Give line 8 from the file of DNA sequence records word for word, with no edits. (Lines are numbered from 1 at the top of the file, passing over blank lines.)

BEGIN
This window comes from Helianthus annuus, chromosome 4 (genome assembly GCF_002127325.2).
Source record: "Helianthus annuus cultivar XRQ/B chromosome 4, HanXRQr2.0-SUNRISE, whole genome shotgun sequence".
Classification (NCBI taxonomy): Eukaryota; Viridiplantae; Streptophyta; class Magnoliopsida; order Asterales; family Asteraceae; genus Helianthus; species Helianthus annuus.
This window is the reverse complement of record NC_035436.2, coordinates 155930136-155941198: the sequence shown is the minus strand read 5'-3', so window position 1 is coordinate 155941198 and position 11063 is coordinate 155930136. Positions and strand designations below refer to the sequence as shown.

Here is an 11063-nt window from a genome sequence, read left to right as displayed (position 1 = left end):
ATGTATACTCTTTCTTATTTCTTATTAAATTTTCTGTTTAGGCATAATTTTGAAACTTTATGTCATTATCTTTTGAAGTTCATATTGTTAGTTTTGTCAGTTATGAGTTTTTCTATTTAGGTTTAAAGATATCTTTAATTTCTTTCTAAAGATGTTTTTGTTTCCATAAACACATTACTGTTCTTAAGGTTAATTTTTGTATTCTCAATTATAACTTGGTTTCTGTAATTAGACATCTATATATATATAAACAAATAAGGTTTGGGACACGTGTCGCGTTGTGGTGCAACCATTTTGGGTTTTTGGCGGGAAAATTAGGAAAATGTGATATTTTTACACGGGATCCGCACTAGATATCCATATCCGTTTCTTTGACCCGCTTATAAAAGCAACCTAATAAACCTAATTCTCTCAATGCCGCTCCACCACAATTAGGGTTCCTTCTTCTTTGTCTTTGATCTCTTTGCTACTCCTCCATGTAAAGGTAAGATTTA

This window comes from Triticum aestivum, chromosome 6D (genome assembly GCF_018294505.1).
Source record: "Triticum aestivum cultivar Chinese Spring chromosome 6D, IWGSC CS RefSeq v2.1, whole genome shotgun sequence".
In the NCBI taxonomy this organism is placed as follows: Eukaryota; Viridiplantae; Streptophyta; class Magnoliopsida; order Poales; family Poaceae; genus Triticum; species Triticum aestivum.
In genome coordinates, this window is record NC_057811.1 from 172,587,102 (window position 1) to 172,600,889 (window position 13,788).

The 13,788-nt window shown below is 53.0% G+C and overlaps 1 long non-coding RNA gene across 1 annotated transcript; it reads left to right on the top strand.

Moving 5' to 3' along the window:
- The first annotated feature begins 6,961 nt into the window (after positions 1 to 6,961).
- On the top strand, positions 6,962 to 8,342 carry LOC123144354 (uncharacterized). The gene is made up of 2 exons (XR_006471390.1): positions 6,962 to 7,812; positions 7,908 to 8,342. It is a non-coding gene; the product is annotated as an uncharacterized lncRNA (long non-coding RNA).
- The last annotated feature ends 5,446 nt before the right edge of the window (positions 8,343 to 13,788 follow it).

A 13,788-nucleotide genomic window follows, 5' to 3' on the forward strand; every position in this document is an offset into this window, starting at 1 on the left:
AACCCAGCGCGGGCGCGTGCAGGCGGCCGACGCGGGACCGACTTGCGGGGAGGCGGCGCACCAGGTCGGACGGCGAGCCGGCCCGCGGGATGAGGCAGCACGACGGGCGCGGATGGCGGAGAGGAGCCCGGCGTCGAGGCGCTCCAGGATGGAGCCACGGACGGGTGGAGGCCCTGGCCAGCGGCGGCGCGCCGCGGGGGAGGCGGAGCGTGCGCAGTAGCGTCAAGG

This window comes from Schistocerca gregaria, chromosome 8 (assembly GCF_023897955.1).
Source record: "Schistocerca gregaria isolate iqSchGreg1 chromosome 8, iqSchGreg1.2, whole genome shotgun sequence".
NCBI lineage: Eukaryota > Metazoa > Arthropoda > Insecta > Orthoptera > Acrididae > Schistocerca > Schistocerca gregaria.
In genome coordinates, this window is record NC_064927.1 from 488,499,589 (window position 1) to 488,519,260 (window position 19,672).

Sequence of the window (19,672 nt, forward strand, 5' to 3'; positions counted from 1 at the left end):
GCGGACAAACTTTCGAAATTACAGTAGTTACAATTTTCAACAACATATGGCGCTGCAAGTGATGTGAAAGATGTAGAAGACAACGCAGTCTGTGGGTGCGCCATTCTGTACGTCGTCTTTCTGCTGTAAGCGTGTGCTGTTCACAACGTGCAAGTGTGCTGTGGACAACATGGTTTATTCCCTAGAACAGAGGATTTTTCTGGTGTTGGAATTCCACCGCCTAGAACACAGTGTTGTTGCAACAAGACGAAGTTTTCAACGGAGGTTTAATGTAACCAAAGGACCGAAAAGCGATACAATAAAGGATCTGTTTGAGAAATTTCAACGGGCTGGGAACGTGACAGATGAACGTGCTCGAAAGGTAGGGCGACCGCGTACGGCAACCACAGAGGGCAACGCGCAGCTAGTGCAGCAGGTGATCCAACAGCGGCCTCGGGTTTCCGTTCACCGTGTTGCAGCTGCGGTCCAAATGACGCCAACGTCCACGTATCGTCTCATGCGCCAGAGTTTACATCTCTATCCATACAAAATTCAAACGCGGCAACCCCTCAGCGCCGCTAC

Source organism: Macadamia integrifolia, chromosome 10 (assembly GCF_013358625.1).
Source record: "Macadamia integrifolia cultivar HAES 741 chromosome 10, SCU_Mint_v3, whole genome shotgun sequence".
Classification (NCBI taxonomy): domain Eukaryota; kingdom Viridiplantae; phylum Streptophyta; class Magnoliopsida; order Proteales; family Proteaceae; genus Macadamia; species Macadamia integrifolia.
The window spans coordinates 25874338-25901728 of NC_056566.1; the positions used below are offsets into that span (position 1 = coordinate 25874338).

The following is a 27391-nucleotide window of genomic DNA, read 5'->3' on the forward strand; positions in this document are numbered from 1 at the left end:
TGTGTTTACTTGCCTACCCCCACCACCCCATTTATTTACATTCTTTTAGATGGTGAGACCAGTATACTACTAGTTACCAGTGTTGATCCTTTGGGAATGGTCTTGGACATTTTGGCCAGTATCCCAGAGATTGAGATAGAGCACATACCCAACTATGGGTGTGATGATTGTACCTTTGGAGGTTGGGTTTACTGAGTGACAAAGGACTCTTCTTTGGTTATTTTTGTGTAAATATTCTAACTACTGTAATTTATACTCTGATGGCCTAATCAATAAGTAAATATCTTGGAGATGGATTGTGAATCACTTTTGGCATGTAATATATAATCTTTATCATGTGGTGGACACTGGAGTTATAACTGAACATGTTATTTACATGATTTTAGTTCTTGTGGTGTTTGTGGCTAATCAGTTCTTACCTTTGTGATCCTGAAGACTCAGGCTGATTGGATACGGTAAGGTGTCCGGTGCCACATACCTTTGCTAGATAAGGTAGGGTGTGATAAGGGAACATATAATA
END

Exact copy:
Source record: "Triticum aestivum cultivar Chinese Spring chromosome 6D, IWGSC CS RefSeq v2.1, whole genome shotgun sequence".